Speech on human pandemic influenza

12 October 2005

Will there be a human influenza pandemic? There will. Currently the H5N1 avian influenza virus is the most likely candidate virus for the next influenza pandemic. There is only one condition missing - a virus that is rapidly transmitted from person to person.

When will it come? We do not know, but the new pandemic virus could appear anytime.

What is the expected political and social cost? It will be huge. No Government or Head of State can afford to be caught off guard. However, Singapore has lived through SARS. You have shown your ability to respond dynamically to evolving situations, and to make a success of disease control. Your pandemic preparedness plans are excellent. We are facing a challenge which is potentially much bigger than SARS. There were between 40 and 50 million deaths in the 1918 flu pandemic. The influenza pandemics in the 1950s and 1960s were considered as mild, but they killed 3 million people.

What will the economic cost be? The economic cost of SARS has been estimated at $30 billion. Remember - there were fewer than 800 deaths from SARS throughout the whole outbreak. It is essential that good communications are in place so people know what to do. The more advance preparation you do, the more you protect against illness, death and destructive panic.

Where will it start? The pandemic is most likely to start in one of the countries in this region, because they have experienced sustained outbreaks of avian flu for three years. We think that the pandemic flu virus in humans is most likely to be a mutation of the avian flu virus H5N1.

Who has prevented the pandemic from starting so far? Small farmers have made huge sacrifices by culling their chickens when farms were infected. They were under-compensated: sometimes they were not compensated at all. Theirs is the single biggest contribution to the prevention of a human flu pandemic. The issue of compensation is directly linked with an effective surveillance system. It will make farmers come forward to report unusual events in their farms.

What is needed? How do we reduce the risks? Every country must have a national pandemic control plan. Every country needs a communications strategy, to educate the public about pandemic flu: what it is, and what it is not. Every government must be able to respond rapidly and effectively when the time comes.

Role for the business community: The business community can be directly supportive of these preparedness and communications plans. You can work out corporate preparedness programmes. You can be directly supportive of your communities by making sure that all business employees and their families are well informed about the situation as it emerges. Everyone should know what to do, and how they will be helped to cope. Good communication is key .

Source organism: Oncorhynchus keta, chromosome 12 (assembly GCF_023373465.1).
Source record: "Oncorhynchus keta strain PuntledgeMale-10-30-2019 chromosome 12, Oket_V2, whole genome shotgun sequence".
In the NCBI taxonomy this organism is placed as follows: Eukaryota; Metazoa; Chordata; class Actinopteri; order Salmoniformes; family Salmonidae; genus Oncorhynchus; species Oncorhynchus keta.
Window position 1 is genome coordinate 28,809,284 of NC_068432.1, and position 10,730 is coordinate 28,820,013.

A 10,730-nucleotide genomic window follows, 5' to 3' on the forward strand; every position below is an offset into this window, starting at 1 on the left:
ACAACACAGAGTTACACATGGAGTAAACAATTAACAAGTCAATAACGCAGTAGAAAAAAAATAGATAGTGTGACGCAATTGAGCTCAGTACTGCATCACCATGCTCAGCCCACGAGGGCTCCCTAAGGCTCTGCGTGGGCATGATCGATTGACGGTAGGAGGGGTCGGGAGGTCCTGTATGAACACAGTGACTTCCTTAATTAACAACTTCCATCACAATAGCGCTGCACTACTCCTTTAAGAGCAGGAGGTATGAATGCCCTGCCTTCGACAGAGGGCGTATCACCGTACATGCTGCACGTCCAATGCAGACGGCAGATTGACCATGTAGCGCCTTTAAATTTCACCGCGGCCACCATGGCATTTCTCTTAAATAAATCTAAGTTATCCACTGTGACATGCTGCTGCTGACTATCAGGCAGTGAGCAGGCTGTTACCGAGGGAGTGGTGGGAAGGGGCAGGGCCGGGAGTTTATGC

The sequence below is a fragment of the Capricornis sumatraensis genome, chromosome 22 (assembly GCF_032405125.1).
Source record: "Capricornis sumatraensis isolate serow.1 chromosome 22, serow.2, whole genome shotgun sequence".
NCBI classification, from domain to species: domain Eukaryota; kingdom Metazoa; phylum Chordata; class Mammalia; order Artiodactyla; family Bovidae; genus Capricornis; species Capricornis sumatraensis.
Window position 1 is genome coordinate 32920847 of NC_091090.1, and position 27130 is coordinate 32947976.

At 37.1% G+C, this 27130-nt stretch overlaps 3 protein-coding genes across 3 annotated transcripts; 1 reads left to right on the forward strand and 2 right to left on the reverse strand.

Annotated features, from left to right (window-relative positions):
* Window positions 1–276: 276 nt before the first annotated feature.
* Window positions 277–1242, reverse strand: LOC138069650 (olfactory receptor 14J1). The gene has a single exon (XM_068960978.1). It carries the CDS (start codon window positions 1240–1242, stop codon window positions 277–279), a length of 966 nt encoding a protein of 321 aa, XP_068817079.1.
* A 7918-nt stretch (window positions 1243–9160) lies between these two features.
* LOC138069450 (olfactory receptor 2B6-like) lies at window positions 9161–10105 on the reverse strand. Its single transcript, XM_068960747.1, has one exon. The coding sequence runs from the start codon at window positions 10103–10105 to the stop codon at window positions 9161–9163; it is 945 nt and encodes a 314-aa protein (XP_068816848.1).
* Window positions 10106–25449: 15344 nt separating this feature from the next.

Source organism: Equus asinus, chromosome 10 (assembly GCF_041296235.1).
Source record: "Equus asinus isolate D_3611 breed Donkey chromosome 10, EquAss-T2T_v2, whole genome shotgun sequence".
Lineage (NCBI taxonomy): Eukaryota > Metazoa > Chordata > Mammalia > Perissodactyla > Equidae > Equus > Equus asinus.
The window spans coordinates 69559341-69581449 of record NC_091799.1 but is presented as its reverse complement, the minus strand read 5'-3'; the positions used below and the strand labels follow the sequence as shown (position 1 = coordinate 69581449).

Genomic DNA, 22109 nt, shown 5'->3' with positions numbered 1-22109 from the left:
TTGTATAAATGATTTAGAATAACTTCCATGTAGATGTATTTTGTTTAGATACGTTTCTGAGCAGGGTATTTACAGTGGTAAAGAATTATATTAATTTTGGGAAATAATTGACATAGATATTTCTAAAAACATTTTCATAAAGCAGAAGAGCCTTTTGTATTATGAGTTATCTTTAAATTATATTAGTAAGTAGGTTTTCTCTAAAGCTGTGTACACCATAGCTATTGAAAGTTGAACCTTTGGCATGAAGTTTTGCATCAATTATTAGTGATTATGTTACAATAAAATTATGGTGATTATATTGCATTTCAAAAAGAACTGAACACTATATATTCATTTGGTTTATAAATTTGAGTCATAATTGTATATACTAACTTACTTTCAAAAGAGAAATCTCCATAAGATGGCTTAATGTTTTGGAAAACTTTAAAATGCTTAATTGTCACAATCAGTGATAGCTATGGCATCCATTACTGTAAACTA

We need early warning. There was no advance warning for the three pandemics of the previous century. We have to keep a look out for a change in the pattern of human flu cases. We must detect human to human transmission at the earliest stage possible. Each country - each community - needs public health early warning systems that work.. This means improving surveillance for disease in animals and humans, field investigations, diagnostic support, and incentives for people to report.

We must pounce on human flu outbreaks with medicines and quarantine measures. We want to contain the pandemic, or at least slow its spread, at the earliest possible moment.

We must find ways to help poorer countries. Each country should have access to antiviral medication, whether procured independently, or provided through international collaboration in a stockpile. WHO has a stockpile of 30 million Tamiflu capsules through an agreement with Roche. They will be used to strike the initial outbreak.

International collaboration is essential for success. WHO, the Food and Agriculture Organization and OIE are already working together closely. Each country now has guidelines for national control plans. This is a moment to act.